“Harley’s one of my favourite characters,” Ayer continues. “She’s one of the reasons I wanted to do this project. She’s so complex, she’s all about dichotomies, so many opposing qualities in the same person, just like all of us. It’s nice to explore those things. It’s rare to have such a strong female character who’s so active in the story, so driven and so powerful - yet has these weaknesses and achilles heels, just like anybody.”
We’ve been on several film sets, interviewed several costumed characters, but there’s something special about this one. Perhaps because of that level of detail, the depth of realism. Deadshot’s prop wrist pistols are fully automatic, able to fire real bullets. We have this in mind when Will Smith strolls over to give us a spoiler-heavy description of the twist-filled scene we’re about to watch, a big grin on his face. As he lays out the details, we start to smile too - it sounds stunning.
Joel Kinnaman and Jay Hernandez are also in full costume, and Hernandez’s tattoos are terrifying in the flesh, making him genuinely scary to look at. Not quite as frightening as Killer Croc, his prosthetic mask - created by the practical FX geniuses at KNB - looks real, and almost impossibly expressive. He occasionally stalks past us, the crew referring to him by his nickname, Chomper.
We’re told we won’t be speaking to him, when he’s in costume he’s Croc - and they can’t guarantee he won’t try to eat us. It’s a joke - we think - but we still shrink in our seat later in the night when Croc clocks us with a sideways glance. We’ve already spent time exploring his sewer-style cell, seen the installation art he’s made from goat bones, and don’t particularly want to become part of his next collection.
But, despite the intensity of the method actors, and the potentially deadly costumes, this is also one of the friendliest, and most joyful sets we’ve ever been on. The Squad are around us almost constantly, if they’re not shooting the rooftop gun battle we’re here to observe on monitors, Robbie’s standing around, twirling her pink braid and grinning. Kinnaman’s smoking a vape, which glows blue in the dark night, while he laughs with Hernandez. Will Smith occasionally checks in to make sure we’re okay. Croc even briefly breaks character to hug a crew member.
The cast are clearly at incredibly at ease with each other, for which they have David Ayer’s brilliance to thank. “There’s all sorts of little tricks he has, manipulations that fold into the process, you don’t know you’re victim to until it’s in full effect,” Jai Courtney explains. “It’ll be sad to stop working with him, all of us hope that opportunity will come again.”
“You often hear directors talk about a rehearsal period, and it often ends up being an advanced table read,” Kinnaman explains. “But we actually had a month of rehearsals. We were all in one room, rehearsing the script, improvising, and that puts everybody in an insecure and vulnerable position. You feel like everybody is feeling the same things, and you overcome it together. That was really effective on this film. We all had to show our asses to each other.”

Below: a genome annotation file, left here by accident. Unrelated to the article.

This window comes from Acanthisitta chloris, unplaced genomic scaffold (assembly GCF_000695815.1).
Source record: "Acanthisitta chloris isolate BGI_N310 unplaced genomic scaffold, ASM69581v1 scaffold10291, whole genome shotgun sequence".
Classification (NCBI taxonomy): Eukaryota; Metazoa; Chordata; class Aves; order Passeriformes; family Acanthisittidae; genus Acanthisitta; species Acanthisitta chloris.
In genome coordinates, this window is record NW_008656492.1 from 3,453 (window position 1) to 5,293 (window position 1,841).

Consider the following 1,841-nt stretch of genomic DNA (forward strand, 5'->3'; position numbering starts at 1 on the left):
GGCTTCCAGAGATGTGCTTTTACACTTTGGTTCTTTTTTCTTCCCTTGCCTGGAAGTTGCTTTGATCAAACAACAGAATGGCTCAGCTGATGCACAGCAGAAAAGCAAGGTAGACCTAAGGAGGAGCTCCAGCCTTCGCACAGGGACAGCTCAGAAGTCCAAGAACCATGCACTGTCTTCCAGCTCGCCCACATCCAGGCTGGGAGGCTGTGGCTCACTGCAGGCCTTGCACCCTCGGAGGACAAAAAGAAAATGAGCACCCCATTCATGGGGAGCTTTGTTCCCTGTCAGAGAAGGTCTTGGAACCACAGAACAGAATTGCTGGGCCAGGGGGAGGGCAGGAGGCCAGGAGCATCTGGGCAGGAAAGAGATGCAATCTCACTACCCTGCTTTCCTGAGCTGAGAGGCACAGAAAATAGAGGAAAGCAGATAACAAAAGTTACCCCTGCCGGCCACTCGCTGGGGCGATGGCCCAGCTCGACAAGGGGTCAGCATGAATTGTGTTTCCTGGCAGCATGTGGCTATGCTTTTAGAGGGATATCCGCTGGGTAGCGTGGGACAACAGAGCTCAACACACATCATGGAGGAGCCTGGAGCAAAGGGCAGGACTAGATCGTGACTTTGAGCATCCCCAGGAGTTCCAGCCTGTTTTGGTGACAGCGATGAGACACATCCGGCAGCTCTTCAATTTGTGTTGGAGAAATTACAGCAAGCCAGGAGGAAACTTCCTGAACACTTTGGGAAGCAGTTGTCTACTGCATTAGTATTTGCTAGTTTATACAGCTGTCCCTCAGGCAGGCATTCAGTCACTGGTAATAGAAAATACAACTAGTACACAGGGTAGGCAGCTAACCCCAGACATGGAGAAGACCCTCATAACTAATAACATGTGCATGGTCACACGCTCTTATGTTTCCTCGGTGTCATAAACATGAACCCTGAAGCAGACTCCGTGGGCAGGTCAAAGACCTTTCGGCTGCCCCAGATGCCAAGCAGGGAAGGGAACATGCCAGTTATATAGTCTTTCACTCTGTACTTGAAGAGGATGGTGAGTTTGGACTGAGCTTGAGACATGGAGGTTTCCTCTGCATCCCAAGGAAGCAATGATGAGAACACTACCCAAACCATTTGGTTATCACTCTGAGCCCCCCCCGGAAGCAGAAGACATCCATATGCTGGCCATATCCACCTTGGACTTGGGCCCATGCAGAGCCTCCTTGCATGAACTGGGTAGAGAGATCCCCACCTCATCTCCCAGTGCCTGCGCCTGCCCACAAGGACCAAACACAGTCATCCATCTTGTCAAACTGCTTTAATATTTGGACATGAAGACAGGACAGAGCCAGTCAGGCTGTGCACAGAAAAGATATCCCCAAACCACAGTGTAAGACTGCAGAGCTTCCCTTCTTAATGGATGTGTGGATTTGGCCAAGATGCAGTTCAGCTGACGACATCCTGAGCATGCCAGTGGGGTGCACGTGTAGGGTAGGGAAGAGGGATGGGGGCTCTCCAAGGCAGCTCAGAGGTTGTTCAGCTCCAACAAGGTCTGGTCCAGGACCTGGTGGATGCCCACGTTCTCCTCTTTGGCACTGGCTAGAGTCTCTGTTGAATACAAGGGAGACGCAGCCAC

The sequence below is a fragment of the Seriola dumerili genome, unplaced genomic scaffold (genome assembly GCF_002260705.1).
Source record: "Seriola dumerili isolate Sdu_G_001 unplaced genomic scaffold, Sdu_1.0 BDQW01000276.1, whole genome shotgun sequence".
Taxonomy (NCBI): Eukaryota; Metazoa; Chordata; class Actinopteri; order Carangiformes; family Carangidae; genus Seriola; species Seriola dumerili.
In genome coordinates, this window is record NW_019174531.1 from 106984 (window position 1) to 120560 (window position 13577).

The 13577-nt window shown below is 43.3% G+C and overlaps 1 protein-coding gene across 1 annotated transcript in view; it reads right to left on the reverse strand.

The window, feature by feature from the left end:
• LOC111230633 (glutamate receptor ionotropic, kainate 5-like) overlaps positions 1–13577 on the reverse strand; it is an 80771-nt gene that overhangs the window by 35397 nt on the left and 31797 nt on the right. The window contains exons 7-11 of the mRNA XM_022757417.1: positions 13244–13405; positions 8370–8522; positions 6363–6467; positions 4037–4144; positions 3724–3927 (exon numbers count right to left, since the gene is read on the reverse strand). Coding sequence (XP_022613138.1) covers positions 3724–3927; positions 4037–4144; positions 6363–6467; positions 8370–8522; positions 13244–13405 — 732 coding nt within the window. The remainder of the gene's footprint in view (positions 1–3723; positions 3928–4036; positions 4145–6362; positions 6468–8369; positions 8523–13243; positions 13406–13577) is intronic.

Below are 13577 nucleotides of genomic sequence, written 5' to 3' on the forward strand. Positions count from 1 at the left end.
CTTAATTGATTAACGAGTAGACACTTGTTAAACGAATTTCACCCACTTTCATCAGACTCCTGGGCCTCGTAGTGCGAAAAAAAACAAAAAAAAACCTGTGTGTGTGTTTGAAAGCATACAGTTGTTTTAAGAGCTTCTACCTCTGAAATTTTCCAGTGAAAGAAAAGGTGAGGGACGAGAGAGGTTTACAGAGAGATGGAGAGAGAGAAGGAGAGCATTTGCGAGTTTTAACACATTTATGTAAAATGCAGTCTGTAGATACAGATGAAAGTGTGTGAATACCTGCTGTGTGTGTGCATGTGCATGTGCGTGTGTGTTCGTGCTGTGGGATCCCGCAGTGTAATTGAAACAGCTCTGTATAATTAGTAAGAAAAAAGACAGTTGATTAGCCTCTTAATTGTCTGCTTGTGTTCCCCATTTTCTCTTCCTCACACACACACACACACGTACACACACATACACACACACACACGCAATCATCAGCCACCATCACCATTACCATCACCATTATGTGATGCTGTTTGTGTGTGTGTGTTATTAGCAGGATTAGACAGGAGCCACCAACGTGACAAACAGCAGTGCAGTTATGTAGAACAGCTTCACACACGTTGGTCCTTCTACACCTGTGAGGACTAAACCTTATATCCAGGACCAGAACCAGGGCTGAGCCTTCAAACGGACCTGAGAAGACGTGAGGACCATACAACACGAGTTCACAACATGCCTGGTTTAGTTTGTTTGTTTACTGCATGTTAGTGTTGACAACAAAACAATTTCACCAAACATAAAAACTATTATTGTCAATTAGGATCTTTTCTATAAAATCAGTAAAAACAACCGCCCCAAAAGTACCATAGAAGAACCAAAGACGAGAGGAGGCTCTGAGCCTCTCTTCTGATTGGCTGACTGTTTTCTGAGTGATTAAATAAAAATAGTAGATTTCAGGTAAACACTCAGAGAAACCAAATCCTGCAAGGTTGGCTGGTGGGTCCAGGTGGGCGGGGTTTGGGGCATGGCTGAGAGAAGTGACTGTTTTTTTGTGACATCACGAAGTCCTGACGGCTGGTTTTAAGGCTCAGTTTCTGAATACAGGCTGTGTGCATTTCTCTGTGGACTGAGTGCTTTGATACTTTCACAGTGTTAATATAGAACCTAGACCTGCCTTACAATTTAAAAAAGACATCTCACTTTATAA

“We just had to get out there and do it, build trust with the other actors. It was an interesting process, David has a certain way of doing things,” Hernendez adds.
“He asked questions in front of everyone that were hard to dodge,” Kinnaman continues. “‘What are you most afraid of? What is the most embarrassed you’ve ever been? What’s the meanest thing you’ve ever done to someone?’ Those kinds of questions. So it becomes very honest, it strips the facade and you get to know each other for real.”
“One thing that helped me get to that level of comfort was that [David] did the same thing,” Hernendez reveals. “He divulged a lot of personal information about his life, his experiences, to us.”
“He’s very f***ed up,” Kinnaman laughs.
Leto wasn’t part of that process, and we wonder if that was a deliberate move on Ayer’s part - keeping the king of chaos from bonding with his enemies. “With Jared, it’s tough for him,” Ayer explains. “He constantly has to give birth to himself, he goes away, he comes back, he shoots, he goes away… The Joker is something you have to be, and you can see how exhausting and painful it is for him to be this character. But you can feel it when he comes to work, the crew feels it, everyone feels it. It’s like the birds stop flying. He’s f***ing terrifying.”
It’s time to leave. We pass Will Smith telling stories, surrounded by his Squad and crew. He pauses to shout 'Bye guys!’ at us, still smiling, always smiling. His team grin and wave, merciless villains transformed into happy actors. If we have as much fun watching Suicide Squad as they’re having making it, it’s going to be the greatest movie of all time.
Forget the DC universe, we’ll want a Suicide Squad universe.
Above: Yahoo Movies on the Suicide Squad set (Credit: Clay Enos)
Now, as we walk towards the sounds of second unit gunfire adding to the piles of spent shells that already covered the pavement on the journey over - this isn’t organised crime, this is organised chaos - all we have to do is survive the trip back to our hotel so we’re alive to watch the finished film.
We see a flash of white and red out of the corner of one eye. Is that Harley, come to hug us goodbye, or… We quicken our step, and hope for the best.
‘Suicide Squad’ is coming to cinemas on 5 August.
Image credits: Warner Bros.